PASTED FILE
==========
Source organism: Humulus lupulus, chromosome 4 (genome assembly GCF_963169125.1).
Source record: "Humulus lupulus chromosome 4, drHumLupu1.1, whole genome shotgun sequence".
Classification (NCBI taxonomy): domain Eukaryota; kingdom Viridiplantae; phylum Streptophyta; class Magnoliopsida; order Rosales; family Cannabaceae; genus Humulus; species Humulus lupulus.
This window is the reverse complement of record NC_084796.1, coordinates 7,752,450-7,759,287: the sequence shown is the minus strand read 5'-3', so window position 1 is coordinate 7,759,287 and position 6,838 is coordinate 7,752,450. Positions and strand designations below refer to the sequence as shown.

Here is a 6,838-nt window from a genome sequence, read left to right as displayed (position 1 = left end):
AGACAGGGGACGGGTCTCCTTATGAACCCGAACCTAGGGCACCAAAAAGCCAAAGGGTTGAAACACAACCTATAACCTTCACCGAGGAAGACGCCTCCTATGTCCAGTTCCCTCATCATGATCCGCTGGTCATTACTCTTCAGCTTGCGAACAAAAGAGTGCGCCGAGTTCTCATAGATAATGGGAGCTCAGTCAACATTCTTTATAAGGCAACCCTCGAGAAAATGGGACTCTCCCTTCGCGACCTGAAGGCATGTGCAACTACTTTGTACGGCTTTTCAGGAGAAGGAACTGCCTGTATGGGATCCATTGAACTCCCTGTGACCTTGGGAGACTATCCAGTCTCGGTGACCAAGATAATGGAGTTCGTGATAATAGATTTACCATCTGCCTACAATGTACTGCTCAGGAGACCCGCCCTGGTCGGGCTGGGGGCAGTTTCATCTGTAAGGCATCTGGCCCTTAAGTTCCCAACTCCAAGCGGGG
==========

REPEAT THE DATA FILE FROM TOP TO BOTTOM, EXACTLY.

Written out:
Source organism: Humulus lupulus, chromosome 4 (genome assembly GCF_963169125.1).
Source record: "Humulus lupulus chromosome 4, drHumLupu1.1, whole genome shotgun sequence".
Classification (NCBI taxonomy): domain Eukaryota; kingdom Viridiplantae; phylum Streptophyta; class Magnoliopsida; order Rosales; family Cannabaceae; genus Humulus; species Humulus lupulus.
This window is the reverse complement of record NC_084796.1, coordinates 7,752,450-7,759,287: the sequence shown is the minus strand read 5'-3', so window position 1 is coordinate 7,759,287 and position 6,838 is coordinate 7,752,450. Positions and strand designations below refer to the sequence as shown.

Here is a 6,838-nt window from a genome sequence, read left to right as displayed (position 1 = left end):
AGACAGGGGACGGGTCTCCTTATGAACCCGAACCTAGGGCACCAAAAAGCCAAAGGGTTGAAACACAACCTATAACCTTCACCGAGGAAGACGCCTCCTATGTCCAGTTCCCTCATCATGATCCGCTGGTCATTACTCTTCAGCTTGCGAACAAAAGAGTGCGCCGAGTTCTCATAGATAATGGGAGCTCAGTCAACATTCTTTATAAGGCAACCCTCGAGAAAATGGGACTCTCCCTTCGCGACCTGAAGGCATGTGCAACTACTTTGTACGGCTTTTCAGGAGAAGGAACTGCCTGTATGGGATCCATTGAACTCCCTGTGACCTTGGGAGACTATCCAGTCTCGGTGACCAAGATAATGGAGTTCGTGATAATAGATTTACCATCTGCCTACAATGTACTGCTCAGGAGACCCGCCCTGGTCGGGCTGGGGGCAGTTTCATCTGTAAGGCATCTGGCCCTTAAGTTCCCAACTCCAAGCGGGG